The inhabitants of the tiny village of Sober — all nine of them if the latest census reports are correct — must count themselves as lucky souls. That is assuming that young wine grower Pedro Rodríguez Pérez shares some of his tiny production of Ribeira Sacra with his neighbors.
Sober is located in the Amandi sub-zone of Ribeira Sacra, a D.O. area of modest proportion located in Galicia, not far from the northern border of Portugal in the northwest corner of Spain. Here, the 35-year-old Rodríguez has no choice but to farm his seven hectares of vineyards completely by hand, as those vines are perched on precipitous slopes above the River Sil.
Pedro works fifteen separate vineyard plots, planted primarily to Mencia, along with small quantities of Caino tinto and other native black grape varieties, plus small parcels of Godello and Treixadura, from which he produces a single white wine. His vines average 40-years in age. There are three reds in his cadre, all of which, along with the one white, are bottled under his label Guímaro (which means "nonconformist").
Aside from Pedro's inclusion in Eric Asimov's excellent New York Times profile of Ribeira Sacra and other random tidbits around the Web, there's surprisingly little information available about the wines of Señor Rodriguez. So, ever in search of knowledge, I contacted Guímaro's importer, Jose Pastor, who shared with me the following details. (I've edited Jose's words for context and style but will still attribute them as a quote, as I would not have had access to such information without his help.) Says Jose,
"As far as I know Pedro makes four diferent cuvées:Given that only only 25 cases of "B1P" make it into the US, I was lucky to have started out my experiences with Guímaro right at the top of the range while in San Francisco last fall. More recently, I've had the chance to go back to step one.
Lastly he produces two old vine cuvées:
- A barrel fermented white, mainly from Godello, naturally fermented with some batonage, bottled on the early side with no filtration. He makes 2 barrels every year.
- Then he does a basic red cuvée, fermented/aged in tank and also bottled on the early side, which goes by the name of Guimaro Joven (which means "young"). Since '08, this comes in a Burgundy bottle. (The '07 and some early bottles of the '08 were shipped in a Bordeaux bottle with a blue label, which may have caused some confusion out there; this is the same cuvée.) Starting in 2009, the Joven is going to be raised half in foudre and the other half in tank. Also, a small part of the cuvée will be whole-cluster fermented.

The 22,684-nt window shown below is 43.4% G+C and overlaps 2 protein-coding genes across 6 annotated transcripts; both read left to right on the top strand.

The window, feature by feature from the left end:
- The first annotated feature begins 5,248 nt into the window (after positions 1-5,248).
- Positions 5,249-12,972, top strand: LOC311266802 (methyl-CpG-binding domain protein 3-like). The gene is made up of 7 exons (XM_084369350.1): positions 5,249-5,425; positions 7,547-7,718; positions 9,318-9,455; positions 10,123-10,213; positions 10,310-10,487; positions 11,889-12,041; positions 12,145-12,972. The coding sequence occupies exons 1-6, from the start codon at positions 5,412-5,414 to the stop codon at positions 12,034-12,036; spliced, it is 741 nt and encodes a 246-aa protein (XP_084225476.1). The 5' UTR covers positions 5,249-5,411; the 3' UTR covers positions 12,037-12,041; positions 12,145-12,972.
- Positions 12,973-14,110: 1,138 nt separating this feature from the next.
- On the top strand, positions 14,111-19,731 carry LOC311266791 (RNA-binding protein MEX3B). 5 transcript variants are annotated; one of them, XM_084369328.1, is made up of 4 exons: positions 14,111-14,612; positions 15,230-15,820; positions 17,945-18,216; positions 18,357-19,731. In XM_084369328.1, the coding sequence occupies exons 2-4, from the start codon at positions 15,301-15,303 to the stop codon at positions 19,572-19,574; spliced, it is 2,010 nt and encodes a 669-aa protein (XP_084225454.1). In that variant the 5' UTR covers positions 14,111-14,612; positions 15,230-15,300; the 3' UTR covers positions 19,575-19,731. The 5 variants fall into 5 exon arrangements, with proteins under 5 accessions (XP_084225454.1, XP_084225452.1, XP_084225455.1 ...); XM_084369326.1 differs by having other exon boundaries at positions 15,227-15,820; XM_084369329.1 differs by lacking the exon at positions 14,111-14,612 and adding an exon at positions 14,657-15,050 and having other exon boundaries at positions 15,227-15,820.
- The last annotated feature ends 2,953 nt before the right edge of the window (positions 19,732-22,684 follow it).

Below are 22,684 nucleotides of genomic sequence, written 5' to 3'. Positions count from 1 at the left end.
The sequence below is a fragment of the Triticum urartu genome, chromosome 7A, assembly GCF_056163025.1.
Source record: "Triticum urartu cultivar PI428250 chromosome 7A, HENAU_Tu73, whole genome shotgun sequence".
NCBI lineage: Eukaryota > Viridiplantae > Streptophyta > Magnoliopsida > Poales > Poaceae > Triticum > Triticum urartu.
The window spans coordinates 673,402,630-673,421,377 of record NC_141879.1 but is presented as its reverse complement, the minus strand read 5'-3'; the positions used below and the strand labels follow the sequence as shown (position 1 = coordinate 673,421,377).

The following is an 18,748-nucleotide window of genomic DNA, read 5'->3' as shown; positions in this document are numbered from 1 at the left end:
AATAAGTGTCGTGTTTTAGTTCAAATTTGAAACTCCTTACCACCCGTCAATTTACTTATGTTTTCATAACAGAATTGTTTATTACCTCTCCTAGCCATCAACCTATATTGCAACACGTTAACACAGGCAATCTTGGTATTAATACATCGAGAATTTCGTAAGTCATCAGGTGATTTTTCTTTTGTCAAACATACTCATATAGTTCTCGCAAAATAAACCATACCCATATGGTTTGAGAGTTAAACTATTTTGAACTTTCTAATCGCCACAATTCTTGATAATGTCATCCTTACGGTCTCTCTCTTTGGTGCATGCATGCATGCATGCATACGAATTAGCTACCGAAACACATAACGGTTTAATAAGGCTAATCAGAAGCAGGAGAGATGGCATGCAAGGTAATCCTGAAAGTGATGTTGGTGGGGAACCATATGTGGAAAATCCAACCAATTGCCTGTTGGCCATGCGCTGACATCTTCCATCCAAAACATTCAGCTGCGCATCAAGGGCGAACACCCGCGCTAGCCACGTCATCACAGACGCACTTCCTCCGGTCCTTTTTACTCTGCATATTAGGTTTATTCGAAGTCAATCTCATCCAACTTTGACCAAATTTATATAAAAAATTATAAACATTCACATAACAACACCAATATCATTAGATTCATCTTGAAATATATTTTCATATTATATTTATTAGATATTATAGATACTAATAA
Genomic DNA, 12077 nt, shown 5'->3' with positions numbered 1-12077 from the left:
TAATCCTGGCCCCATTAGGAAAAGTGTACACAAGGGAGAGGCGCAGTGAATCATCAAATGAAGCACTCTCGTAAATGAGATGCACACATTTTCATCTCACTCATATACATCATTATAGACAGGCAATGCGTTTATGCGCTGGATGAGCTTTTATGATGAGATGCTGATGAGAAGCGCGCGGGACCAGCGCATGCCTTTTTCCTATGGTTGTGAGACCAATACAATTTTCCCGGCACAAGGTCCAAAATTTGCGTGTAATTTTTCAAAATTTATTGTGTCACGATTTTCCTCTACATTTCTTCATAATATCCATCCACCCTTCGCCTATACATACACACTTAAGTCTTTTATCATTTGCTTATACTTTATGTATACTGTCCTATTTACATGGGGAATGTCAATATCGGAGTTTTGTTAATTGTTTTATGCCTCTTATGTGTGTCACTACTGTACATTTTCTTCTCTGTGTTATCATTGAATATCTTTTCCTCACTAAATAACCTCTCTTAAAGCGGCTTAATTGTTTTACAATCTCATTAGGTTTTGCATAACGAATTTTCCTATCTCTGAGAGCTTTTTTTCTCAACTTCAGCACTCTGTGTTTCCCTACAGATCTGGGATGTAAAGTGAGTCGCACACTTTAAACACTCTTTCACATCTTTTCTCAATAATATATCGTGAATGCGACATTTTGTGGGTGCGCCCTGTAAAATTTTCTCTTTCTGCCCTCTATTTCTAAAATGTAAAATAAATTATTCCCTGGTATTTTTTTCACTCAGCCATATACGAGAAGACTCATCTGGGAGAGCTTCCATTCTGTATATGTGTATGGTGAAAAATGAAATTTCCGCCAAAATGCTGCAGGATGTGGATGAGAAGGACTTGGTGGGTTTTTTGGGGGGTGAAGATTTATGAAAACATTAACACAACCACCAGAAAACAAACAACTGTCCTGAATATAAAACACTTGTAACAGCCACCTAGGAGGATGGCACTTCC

Pedro told me that in 2009 both of these cuvées will be whole-cluster fermented as he likes how the B1P is developing. Current releases for the old vine cuvées are '07 and, as far as I know, are only available in California."
- 'B1P' is made from old vine Mencia grown in Pedro's highest elevation vineyard; this one is fermented in open-top foudres with whole clusters.
- 'B2M' is also old vine Mencia but from a lower elevation plot. It is 100% de-stemmed, fermented in tank and then raised in used barrels.
Ribeira Sacra Summum, Guímaro (Pedro M. Rodríguez Pérez) 2008
$15. 13.5% alcohol. Diam. Importer: Jose Pastor Selections (Vinos & Gourmet), Richmond, CA.
This is the "Joven" bottling referred to by Jose in the technical notes above. The word "Amandi," which appeared on the front label of the old Bordeaux-shaped bottles but now appears only on the bottle's rear label, is a reference to the wine's place of origin. "Summum," in turn, is the highest designation for Ribeira Sacra; red wines thus labeled contain a minimum of 85 per cent preferred red varieties, 60 per cent of which must be Mencía. Summum wines can be labeled varietally (which Guimaro's is, as Mencia, again solely on the rear label) only if the wine contains 85% or more of that variety.
Enough with the regulatory stuff... The wine leads off with a fresh, very lively nose of blueberry, black cherry and wild plum fruit, spiced up with whiffs of bay leaves and tobacco. Very coolly textured, round and smooth in the mouth, with a fine acid/tannin balance and a distinctly mineral finish. It's both firm and taut yet not at all hard. And it cries out for food. I paired it with a pasta dressed with a sauce of crushed tomatoes, a pinch of coarsely chopped garlic and a small tin of anchovies, all of which I sauteed in a little olive oil. I don't think that's an even remotely Galician dish but it was a pretty freakin' delicious combo, nonetheless. Riding solidly into day two, there was still plenty of bright red fruit, a slight leaning-out in the textural department, and the emergence of enticing aromas of cured meat and salami spices.
On the surface, this is juicy, pleasurable, hard-not-to-drink-the-whole-bottle vino, but there's the kind of meaningful substance to it — structure, length and penetrating flavors, a real sense of individuality — that delivers far beyond the overwhelming majority of wines at its $15 price point.
Addendum: Caught up in the rigor of writing, I nearly forgot to add that today's post also provides the answer-in-full to last weekend's episode of Name That Wine.